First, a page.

“Lay it on my Heart,” by Angela Pneuman

Angela Pneuman

Angela Pneuman

Reviewed by Emily Hoover

Like thick, humid air on a late-summer afternoon in the Deep South, Angela Pneuman’s debut novel, Lay it on my Heart, is heavy. It exists as a commentary on faith, mental illness, and womanhood that’s appropriately served chilled, like glasses of sweet tea I remember from childhood.

Darkly humorous and painfully realistic, this novel tastes like the classic supernatural fiction of Flannery O’Connor, but it also works for a modern audience’s palate—one that is far removed from evangelical revivals and riverside trailers. Despite being too pretty and having too much description in places, Pneuman’s coming-of-age story is a successful one; as I drew closer to its ending, I didn’t want to leave this microcosm of Pneuman’s creation—I felt as I do when the first cool breeze of autumn caresses my cheeks, signaling the end of summer.

The novel follows Charmaine Peake, a thirteen-year-old girl living in the rustic town of East Winder, Kentucky, as she conquers the most difficult month of her life: September 1989. As an evangelical preacher, Charmaine’s late grandfather led “more than four hundred people to the Lord in one of the world’s largest spontaneous revivals” before she was born. Because of this legacy, Charmaine lives and breathes Christian faith, even when her father, David, leaves for Jerusalem because he hears the voice of God. Before leaving, David tells his daughter and his wife, Phoebe—with whom Charmaine does not get along—that they must not work for a paycheck for the whole year and must, instead, live on faith alone.

A year later, Phoebe, Charmaine, and David’s mother Daze welcome David home from Israel, but he’s changed significantly. He returns looking like a holy man—clad in robes and wearing a long, unkempt beard—and he believes he’s been inhabited by Paul the Apostle; he tells his family to continue living on faith. Phoebe, who straddles the line between obedient wife and modern working woman, is displeased though she does not forcibly object.

As Charmaine begins menstruating, she and Phoebe cut costs by relocating to a small riverside trailer they’ve had for years. Meanwhile, Charmaine learns David—who gives new meaning to the term “absent father”—can no longer hear the voice of God. This serves as a catalyst for Charmaine to knead the dough of her womanhood and her faith while facing tests from the boys and girls who live along the river.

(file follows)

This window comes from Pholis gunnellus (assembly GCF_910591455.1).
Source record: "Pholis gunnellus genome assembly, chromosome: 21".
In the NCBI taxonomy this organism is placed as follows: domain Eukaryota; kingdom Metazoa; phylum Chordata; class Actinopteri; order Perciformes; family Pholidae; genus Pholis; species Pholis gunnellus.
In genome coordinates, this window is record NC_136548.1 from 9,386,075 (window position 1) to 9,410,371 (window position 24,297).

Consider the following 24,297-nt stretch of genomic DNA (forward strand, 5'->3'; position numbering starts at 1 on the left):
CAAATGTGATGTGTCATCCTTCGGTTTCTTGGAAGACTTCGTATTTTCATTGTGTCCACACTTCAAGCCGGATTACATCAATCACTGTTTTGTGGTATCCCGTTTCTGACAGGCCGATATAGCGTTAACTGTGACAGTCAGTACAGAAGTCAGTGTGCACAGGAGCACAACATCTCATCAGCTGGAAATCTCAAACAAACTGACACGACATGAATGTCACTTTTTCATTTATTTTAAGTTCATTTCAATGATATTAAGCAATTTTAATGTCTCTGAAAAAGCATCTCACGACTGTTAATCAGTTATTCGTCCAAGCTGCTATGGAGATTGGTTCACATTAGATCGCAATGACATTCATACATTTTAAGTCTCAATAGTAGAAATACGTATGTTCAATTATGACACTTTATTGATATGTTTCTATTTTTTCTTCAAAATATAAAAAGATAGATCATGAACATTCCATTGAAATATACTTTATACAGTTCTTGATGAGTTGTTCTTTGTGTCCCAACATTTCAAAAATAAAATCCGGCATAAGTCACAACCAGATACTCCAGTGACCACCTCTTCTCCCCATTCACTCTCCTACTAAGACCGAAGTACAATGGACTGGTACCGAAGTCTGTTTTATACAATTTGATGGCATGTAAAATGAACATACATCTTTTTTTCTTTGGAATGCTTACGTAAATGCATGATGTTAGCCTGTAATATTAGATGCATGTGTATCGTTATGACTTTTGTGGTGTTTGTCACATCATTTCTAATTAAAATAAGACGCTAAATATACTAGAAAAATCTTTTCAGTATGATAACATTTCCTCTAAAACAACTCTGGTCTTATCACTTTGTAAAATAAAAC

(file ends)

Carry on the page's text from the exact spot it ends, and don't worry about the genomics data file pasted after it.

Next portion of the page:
Lay it on my Heart warrants the many comparisons to Flannery O’Connor’s flavorful prose. Reminiscent of O’Connor’s short story “Good Country People,” Charmaine contemplates godlessness in a community of faith; she also employs biting humor, has a way with details, and expresses fascination with the disabled, grotesque body.

However, Pneuman is less successful at point of view than some of her southern Gothic predecessors. She remains faithful to Charmaine’s perspective for most of the book, but she “inhabits” David at one point while still trying to maintain Charmaine’s point of view. Charmaine remarks on the fate of “Lot’s unfortunate wife,” and then, suddenly, we’re seeing David’s point of view in the next paragraph; he “manages to throw the washtub on its side,” preparing for a cleansing bath. This is problematic: it’s not David’s story here. It’s Charmaine’s. Consequently, the passage distracts when it should be a major plot point.

Though much of the description works—such as slow-cooked lines like “you might even be able to see Tate’s Bridge hovering over the distant palisades, emerging rusty from the trees”—some of the later description, particularly that which modifies dialogue, is just added sugar. When Charmaine converses with another character, for instance, she often describes the way the dialogue sounds to the ear. After one semi-minor character, Dr. Osborne, speaks, Charmaine follows up with, “He’s speaking like there’s an important mystery behind what he’s saying, like he enjoys the fact that he knows it and I don’t.” Those lines, and others like it, are cumbersome; tone should reveal itself through the context of the dialogue, not by the overstatement of the protagonist.

The parallels between womanhood and the changing of the seasons are admirable, especially the added significance of the change from summer to fall, but if Pneuman had elongated her timeline to cover a span of a few months rather than just one, the result would have felt less contrived. It’s unlikely that the novel’s many unfortunate events would occur in the space between two menstrual cycles.

But when you trim the fat away, Lay it on my Heart stands as a pleasure to consume. With ingredients like great pacing and clear themes, this page-turner is almost as satisfying (and twice as heavy) as a home-cooked meal.

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